COLLEGE RANKING WARS
NYTreports a new player in the lucrative “best colleges” racket: The Atlantic Monthly.
The ranking of top colleges has become a multimillion-dollar industry for magazine and book publishers, fueled by anxious parents looking for guidance and by the institutions themselves, which spend lavishly to raise their standings in such surveys.
But today marks the official entry of a new player. Introducing its “first annual college admissions survey,” The Atlantic Monthly adds its weight to that buckling newsstand shelf with a 40-page package that includes its ranking of the 50 most selective colleges in the nation.
The Atlantic’s findings may surprise and puzzle readers — for instance, U.S. News & World Report considers the University of Chicago No. 13 on its latest survey, while the Atlantic pegs it at No. 39 — and the effort is sure to set off fresh arguments about the value of college rankings.
The magazine’s editors used what they acknowledged was a highly simplistic methodology in selecting its top 50 schools, and even they wonder about the list’s value. But the survey, coming from a 146-year-old magazine that has published such bylines as Ralph Waldo Emerson and Gandhi, is already having an impact.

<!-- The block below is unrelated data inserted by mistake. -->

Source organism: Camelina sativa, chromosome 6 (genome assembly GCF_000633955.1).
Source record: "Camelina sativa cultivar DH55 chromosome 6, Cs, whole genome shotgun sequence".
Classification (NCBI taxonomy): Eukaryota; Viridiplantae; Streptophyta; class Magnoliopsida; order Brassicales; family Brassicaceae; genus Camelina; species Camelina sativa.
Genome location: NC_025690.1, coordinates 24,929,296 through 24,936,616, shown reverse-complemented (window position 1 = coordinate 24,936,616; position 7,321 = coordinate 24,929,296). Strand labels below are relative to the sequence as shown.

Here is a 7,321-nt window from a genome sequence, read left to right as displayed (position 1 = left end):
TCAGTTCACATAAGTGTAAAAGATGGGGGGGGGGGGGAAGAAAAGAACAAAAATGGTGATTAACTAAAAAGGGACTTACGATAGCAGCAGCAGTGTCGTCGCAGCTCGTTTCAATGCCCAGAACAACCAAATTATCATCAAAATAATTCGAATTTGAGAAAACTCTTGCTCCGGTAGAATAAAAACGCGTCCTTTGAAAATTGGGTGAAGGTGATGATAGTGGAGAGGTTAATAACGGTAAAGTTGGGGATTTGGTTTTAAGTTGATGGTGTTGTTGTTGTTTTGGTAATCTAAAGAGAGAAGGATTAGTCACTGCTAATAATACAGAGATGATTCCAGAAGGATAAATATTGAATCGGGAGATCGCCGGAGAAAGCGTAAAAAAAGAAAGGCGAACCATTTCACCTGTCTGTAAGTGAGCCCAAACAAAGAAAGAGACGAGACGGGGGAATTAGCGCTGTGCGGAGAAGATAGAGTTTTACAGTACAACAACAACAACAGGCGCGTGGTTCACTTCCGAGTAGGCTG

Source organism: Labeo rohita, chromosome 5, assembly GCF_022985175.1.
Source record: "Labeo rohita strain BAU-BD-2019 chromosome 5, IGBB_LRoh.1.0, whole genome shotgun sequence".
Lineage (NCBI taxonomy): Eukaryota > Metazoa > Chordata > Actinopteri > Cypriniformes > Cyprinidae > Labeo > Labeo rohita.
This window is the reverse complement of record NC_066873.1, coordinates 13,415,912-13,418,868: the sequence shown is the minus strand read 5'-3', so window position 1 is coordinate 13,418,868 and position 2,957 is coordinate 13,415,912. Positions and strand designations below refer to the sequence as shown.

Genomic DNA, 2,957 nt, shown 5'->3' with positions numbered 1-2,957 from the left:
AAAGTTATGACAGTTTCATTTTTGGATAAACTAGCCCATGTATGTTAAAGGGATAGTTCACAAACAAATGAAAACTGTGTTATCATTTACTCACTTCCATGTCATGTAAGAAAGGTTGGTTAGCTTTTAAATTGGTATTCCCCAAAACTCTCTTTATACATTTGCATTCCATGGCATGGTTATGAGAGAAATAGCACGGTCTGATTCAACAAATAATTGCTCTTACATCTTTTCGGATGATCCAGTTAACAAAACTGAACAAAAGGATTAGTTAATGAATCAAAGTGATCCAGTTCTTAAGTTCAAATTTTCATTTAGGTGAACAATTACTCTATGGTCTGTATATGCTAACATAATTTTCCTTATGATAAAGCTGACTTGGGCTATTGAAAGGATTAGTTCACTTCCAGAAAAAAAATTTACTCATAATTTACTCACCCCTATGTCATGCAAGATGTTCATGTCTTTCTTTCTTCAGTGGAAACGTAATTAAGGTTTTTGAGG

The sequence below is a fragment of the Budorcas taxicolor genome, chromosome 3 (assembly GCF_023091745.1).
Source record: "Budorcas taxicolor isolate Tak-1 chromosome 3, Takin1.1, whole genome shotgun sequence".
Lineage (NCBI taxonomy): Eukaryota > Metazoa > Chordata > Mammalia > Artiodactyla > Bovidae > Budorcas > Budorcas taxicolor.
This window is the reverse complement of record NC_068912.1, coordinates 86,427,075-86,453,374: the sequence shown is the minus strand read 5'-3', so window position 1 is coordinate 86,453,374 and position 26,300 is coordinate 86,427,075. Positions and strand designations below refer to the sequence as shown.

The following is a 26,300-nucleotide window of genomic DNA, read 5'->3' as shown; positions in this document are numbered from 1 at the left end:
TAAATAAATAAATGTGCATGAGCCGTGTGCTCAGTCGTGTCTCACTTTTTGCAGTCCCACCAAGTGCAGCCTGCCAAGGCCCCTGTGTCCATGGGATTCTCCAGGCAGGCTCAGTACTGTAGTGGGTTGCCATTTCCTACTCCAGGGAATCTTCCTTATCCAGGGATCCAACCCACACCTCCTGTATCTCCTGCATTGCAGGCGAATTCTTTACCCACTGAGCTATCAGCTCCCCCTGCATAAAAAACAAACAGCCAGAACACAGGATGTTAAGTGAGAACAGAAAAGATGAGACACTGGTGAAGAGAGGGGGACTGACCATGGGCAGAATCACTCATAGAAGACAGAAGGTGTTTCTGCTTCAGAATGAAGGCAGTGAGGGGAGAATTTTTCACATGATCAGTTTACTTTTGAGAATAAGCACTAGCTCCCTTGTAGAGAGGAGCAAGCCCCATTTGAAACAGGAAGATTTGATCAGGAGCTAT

With articles bearing such headlines as “The Selectivity Illusion” and “Calm down!” the magazine’s editors and writers argue that “a school’s selectivity does not necessarily reflect the quality of the education it offers.”
Even officials at colleges that placed far better than the University of Chicago in The Atlantic analysis said they were disheartened that the magazine had chosen to produce a list.
James L. Bock, the dean of admissions at Swarthmore College, which is ranked No. 10 in The Atlantic and No. 3 on the U.S. News list for liberal arts colleges, acknowledged that such bouquets represent “free press for a small school” and “that we’re not going to turn that away.”
But however well-intentioned and thoughtful the articles, Mr. Bock argued, “my fear is that the list will just feed the frenzy.”
A very lucrative frenzy, however.